ventricular function. Diagnosis of mitral regurgitation can be performed
using visualization with transesophageal echocardiography or by
echocardiodiography. In particular, defective leaflet coaptation and the
site and direction of the regurgitant flow can be examined to evaluate
likely modes of failure.
 Mitral valve prolapse, i.e., myxomatous degeneration of mitral
valve leaflets, is the most common cause of mitral regurgitation in North
America. Rheumatic heart disease was the most common cause of mitral
regurgitation in the U.S.A. thirty years ago and is still the most common
cause of mitral regurgitation in developing countries. Chronic rheumatic
heart disease results in retraction, deformity and rigidity of one or
both mitral valve cusps as well as structural abnormalities in the
commissures, chordae tendinae and papillary muscles. Ischemic mitral
regurgitation (IMR), i.e., anemia of the valve tissue due to reduced
arterial blood flow feeding the valve tissue, is the second most common
cause of mitral valve regurgitation. Studies suggest that annular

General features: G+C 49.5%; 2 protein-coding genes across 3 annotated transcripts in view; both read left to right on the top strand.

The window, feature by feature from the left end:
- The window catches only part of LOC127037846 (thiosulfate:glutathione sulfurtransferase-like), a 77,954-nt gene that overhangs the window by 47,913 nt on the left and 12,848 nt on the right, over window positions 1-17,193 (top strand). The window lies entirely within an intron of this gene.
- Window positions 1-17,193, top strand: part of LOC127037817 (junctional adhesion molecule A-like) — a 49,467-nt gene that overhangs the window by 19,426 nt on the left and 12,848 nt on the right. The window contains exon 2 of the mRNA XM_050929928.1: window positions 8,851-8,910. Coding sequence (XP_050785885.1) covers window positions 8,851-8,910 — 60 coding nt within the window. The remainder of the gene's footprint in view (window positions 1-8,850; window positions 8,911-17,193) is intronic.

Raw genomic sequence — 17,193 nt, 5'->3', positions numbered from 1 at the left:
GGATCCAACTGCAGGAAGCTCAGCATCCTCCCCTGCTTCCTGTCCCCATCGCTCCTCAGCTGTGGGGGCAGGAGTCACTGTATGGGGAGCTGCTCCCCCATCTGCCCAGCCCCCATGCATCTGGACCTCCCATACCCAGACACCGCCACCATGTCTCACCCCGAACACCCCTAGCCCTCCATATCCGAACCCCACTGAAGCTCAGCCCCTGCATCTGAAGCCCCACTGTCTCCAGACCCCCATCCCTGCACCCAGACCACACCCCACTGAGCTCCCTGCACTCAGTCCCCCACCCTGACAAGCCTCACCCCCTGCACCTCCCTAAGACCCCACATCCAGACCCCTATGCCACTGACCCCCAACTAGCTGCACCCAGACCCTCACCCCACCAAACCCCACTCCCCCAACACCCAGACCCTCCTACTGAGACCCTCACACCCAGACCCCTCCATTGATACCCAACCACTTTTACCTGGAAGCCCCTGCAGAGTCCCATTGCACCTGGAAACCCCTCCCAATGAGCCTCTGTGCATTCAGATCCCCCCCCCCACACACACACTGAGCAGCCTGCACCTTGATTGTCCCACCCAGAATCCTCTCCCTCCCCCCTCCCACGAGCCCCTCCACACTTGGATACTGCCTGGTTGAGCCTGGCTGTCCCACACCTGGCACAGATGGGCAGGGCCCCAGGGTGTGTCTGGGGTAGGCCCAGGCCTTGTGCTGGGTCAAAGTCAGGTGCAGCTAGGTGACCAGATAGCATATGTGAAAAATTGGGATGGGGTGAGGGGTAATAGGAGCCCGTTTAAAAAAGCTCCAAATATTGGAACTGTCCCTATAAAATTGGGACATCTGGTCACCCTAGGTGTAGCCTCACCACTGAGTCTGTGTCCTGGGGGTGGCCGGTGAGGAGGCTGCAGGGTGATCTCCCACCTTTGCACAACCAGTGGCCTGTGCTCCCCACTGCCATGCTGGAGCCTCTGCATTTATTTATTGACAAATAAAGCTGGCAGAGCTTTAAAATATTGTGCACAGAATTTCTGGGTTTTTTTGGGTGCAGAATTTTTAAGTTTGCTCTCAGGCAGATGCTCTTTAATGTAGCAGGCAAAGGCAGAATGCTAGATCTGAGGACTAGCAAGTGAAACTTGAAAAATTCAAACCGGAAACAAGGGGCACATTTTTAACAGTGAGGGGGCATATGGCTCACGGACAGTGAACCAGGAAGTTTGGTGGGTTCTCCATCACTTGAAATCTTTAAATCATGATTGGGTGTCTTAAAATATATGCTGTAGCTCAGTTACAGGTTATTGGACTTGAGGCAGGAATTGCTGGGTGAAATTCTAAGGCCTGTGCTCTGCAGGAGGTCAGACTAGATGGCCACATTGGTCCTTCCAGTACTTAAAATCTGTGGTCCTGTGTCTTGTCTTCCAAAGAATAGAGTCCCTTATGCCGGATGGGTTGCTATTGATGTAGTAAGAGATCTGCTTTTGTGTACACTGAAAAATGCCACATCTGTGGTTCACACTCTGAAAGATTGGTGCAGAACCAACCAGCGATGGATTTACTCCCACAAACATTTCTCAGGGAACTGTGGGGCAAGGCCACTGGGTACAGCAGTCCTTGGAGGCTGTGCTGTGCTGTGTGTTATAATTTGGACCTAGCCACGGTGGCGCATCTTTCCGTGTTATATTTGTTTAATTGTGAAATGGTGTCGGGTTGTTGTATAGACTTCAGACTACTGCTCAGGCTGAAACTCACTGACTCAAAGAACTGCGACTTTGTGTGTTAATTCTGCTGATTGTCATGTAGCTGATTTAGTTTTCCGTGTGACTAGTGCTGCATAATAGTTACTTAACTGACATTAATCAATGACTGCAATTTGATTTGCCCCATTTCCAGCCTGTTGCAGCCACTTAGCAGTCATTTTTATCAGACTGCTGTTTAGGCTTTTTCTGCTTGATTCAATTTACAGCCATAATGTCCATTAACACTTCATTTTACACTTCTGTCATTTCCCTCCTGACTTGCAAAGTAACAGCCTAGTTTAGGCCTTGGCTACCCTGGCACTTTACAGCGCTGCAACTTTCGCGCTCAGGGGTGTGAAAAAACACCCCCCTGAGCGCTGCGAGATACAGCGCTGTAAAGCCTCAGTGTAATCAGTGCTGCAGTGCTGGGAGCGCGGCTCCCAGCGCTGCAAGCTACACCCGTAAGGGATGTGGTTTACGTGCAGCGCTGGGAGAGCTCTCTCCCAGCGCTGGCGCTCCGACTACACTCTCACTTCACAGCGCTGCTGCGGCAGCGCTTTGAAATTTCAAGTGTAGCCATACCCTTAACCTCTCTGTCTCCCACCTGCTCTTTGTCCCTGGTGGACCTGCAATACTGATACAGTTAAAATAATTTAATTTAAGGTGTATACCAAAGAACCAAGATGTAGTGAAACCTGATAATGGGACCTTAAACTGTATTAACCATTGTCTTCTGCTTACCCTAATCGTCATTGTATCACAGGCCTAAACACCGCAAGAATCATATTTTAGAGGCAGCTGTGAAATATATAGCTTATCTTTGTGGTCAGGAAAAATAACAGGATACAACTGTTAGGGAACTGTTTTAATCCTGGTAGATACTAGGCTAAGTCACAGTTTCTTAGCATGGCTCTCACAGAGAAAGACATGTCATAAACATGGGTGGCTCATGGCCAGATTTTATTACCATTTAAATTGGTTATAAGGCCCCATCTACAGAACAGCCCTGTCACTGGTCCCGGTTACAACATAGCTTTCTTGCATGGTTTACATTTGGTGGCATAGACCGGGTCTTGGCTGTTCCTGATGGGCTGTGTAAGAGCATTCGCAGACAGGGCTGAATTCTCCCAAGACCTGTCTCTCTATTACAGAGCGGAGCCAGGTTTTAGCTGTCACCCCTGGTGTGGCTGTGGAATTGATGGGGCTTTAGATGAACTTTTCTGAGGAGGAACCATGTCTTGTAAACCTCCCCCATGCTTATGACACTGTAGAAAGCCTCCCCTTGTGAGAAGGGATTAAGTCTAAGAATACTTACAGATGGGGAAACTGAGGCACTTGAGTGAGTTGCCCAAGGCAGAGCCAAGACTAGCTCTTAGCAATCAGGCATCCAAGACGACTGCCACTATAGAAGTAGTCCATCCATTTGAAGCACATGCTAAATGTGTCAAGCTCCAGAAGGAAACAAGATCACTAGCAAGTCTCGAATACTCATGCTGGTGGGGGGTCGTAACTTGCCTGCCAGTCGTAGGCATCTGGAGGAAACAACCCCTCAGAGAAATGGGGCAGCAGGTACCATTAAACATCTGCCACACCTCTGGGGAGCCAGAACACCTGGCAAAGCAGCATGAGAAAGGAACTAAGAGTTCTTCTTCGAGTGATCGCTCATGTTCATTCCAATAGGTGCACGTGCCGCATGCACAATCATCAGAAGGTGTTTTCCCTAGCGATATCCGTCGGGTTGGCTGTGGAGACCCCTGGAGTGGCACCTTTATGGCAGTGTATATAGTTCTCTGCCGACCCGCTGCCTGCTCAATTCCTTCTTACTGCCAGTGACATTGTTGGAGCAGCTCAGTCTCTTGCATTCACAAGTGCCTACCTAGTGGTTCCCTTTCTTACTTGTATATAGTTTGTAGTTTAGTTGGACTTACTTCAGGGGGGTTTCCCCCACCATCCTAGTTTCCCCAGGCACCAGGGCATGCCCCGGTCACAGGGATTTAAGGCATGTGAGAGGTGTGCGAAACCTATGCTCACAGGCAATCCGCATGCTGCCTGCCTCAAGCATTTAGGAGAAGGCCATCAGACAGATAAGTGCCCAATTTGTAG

irregularities and posterior papillary muscle fibrosis with scarring of
the underlying ventricular wall may be associated with IMR.
 Many cases of mitral regurgitation can be repaired by modifications
of the original valve in a procedure generally referred to as
valvuloplasty. These repair procedures typically involve a full
sternotomy and quadrangular resection of the anterior leaflet, while on
cardiopulmonary bypass. Repairs can also involve reattachment of chordae
tendinae, which tether the valve leaflets, or removal of leaflet tissue
to correct misshapen or enlarged valve leaflets. In some cases, the base
of the valve is secured using an annuloplasty ring. Valves that are
heavily calcified or significantly compromised by disease may need to be
 As an alternative to these repair techniques, an edge-to-edge
suturing of the anterior and posterior mitral valve leaflets can be
performed. Commonly referred to as a "bow-tie" repair, edge-to-edge
suturing ensures leaflet coaptation without performing a quadrangular
resection of the anterior leaflet. The bow-tie repair generally involves
the use of a centrally located suture, although a suture can be placed
close to a commissure, or multiple sutures can be used to complete the
repair. A centrally placed suture creates a double orifice valve, which
resembles a bow-tie.
 The bow-tie repair procedure has been applied using invasive
procedures by placing the patient on extracorporeal circulation. An
incision is made to provide access into the left atrium of the heart.
Following suturing, the atrium is closed. Such repairs can result in a